We can also expect South-South and triangular cooperation to continue to grow in the post-2015 era. This is welcome and it is very positive emerging donors have been discussing more actively their role in development cooperation in various fora.
Remittance flows have also grown in recent years, and diaspora investment has created jobs and economic linkages. There is much interest in harnessing this potential event further, and Ethiopia and Kenya have recently issued diaspora targeted sovereign bonds to much success. Overall, however, it is important to take measures to ensure that these flows reach their intended beneficiaries with minimal transaction costs, and to help develop enabling systems of financial inclusion that enables people to put remittances and other resources to use.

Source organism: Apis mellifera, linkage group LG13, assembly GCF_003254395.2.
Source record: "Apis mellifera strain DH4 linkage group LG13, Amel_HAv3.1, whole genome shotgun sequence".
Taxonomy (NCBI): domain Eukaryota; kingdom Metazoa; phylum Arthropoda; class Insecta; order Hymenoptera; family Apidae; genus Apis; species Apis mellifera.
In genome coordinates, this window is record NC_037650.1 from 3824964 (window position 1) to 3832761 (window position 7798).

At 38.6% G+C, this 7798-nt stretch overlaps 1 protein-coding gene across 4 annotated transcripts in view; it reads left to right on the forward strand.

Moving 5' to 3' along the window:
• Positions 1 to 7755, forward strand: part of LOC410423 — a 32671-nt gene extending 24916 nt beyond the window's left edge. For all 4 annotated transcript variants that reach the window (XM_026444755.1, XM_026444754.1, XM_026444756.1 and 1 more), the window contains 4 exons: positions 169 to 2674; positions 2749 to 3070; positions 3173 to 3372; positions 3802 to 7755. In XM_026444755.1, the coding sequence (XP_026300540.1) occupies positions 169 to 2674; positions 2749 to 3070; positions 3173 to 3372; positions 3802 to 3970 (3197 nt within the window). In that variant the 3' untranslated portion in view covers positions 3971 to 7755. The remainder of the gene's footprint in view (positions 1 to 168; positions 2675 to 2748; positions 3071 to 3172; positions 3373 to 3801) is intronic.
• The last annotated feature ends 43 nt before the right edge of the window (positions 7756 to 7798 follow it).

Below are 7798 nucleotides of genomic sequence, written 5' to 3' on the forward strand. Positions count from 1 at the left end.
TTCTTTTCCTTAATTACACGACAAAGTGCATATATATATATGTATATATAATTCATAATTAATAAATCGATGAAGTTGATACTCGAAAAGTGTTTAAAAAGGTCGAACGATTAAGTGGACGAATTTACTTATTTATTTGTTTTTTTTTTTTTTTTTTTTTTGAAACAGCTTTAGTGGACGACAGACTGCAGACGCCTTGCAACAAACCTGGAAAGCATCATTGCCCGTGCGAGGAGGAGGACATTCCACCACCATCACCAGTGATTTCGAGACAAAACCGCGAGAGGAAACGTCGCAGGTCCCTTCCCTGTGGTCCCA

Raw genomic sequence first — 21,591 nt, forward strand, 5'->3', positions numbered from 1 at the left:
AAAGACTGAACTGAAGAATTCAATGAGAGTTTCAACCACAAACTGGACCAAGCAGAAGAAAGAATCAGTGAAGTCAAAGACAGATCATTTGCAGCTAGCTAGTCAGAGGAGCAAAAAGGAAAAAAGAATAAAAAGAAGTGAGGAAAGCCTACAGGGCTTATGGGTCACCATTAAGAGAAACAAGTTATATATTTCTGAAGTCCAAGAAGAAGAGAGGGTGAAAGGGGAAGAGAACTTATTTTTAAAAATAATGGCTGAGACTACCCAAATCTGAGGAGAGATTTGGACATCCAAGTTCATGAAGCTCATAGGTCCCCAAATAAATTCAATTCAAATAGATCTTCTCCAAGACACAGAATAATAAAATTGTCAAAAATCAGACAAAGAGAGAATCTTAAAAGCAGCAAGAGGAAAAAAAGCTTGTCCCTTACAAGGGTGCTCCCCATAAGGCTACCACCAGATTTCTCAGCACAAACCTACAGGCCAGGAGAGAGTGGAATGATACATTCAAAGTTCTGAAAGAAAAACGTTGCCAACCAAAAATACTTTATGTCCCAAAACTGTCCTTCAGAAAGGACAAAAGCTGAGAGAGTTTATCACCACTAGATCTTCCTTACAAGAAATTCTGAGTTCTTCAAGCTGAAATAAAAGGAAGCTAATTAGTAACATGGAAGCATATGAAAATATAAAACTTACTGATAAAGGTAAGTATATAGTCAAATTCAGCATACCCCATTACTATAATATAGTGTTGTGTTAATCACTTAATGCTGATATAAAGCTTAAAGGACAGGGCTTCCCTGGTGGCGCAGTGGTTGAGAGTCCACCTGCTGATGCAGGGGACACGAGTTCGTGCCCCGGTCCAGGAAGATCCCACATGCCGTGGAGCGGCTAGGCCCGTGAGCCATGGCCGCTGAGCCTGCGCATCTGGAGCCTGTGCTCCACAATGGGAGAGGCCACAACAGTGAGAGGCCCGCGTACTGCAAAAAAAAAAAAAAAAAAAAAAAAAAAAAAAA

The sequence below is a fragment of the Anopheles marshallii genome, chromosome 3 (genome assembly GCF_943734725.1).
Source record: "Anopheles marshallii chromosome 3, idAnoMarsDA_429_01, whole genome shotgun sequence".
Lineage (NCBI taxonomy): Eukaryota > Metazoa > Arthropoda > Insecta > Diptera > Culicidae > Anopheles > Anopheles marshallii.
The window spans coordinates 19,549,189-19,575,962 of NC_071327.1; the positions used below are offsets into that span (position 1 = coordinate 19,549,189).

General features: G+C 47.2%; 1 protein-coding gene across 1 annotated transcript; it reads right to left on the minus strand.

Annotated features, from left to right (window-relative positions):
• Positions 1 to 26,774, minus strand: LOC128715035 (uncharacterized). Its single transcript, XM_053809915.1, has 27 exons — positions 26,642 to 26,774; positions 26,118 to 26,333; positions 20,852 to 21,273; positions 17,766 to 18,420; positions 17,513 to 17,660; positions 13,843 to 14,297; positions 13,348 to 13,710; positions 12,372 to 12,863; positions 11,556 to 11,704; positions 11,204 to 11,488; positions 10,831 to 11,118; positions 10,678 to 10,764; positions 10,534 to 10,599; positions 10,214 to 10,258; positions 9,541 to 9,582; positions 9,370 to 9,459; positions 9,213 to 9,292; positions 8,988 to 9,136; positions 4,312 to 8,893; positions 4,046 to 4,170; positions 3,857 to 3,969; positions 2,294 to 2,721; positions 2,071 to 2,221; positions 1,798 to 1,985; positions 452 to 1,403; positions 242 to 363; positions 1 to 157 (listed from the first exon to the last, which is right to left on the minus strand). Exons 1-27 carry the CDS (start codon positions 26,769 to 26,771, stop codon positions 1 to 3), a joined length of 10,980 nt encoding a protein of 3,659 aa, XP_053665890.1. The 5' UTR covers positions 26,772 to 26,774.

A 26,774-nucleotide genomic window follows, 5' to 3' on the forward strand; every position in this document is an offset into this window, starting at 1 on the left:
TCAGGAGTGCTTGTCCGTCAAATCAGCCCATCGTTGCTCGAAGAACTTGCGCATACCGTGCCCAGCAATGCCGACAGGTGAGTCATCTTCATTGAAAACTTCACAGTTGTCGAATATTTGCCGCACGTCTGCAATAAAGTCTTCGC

As we move forward with the implementation of the post 2015 development agenda, we should also see how innovative sources of finance can be scaled up. Innovative financing has already a solid track record in contributing to development results, for example in the health sector. The airline ticket tax, for instance, is contributing to funds for the fight against HIV/AIDS, malaria and tuberculosis through the UNITAID initiative. Thematic partnerships, such as the Sustainable Energy for All initiative or the Global Alliance for Vaccines and Immunization Immunisation (GAVI), are also examples of effective multi-stakeholder partnerships that are needed no doubt to support future goals.
Other initiatives have the potential to generate even more revenue, such as carbon taxes and financial transaction taxes. Indeed carbon taxes, as a market-based climate financing instrument has the potential to generate around $30 billion a year.